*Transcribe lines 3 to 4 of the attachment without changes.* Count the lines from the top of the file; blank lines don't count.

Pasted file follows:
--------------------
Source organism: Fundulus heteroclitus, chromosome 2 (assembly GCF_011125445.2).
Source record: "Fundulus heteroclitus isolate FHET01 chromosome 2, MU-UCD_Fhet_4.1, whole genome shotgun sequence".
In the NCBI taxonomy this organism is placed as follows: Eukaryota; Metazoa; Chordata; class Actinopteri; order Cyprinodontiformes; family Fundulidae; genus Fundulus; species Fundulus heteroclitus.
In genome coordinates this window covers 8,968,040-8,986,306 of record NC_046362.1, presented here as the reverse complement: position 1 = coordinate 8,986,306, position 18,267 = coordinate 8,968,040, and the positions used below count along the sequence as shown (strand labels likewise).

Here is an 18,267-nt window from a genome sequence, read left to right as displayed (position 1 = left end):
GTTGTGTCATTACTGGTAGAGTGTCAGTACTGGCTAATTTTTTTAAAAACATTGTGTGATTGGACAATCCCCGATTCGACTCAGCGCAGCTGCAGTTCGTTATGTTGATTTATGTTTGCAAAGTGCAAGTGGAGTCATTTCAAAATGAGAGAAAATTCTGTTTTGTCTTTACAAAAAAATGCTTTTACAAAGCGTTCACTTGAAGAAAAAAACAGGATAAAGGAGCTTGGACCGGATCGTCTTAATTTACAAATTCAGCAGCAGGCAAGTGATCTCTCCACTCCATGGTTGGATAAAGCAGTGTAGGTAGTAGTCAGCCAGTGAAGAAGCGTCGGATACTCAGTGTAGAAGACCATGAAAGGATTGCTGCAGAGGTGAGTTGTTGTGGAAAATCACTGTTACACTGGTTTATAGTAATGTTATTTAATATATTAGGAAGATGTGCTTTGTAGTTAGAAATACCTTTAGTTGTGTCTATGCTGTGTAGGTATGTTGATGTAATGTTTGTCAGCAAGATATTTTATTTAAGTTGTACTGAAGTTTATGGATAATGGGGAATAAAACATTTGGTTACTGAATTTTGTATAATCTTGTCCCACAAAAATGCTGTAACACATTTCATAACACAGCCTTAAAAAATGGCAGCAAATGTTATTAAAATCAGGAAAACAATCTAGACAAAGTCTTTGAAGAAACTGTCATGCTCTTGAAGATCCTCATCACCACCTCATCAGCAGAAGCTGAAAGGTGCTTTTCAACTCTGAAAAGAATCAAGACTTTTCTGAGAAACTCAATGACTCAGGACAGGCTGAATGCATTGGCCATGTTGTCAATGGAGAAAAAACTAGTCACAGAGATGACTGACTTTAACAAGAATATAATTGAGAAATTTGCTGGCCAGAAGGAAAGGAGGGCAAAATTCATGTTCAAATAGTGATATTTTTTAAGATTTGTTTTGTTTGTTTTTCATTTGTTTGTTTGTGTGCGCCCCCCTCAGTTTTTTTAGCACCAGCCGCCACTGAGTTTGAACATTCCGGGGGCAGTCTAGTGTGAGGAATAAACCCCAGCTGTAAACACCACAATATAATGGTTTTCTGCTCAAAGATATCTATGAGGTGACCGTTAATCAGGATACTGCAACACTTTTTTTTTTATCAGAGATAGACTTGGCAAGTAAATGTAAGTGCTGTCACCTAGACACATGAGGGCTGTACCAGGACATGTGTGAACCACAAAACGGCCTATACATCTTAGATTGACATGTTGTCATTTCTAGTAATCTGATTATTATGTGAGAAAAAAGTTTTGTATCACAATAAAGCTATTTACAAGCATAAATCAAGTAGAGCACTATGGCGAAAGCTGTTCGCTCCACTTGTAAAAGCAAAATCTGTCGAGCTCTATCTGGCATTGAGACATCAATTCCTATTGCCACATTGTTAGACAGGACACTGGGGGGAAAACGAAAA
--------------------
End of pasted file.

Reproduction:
In the NCBI taxonomy this organism is placed as follows: Eukaryota; Metazoa; Chordata; class Actinopteri; order Cyprinodontiformes; family Fundulidae; genus Fundulus; species Fundulus heteroclitus.
In genome coordinates this window covers 8,968,040-8,986,306 of record NC_046362.1, presented here as the reverse complement: position 1 = coordinate 8,986,306, position 18,267 = coordinate 8,968,040, and the positions used below count along the sequence as shown (strand labels likewise).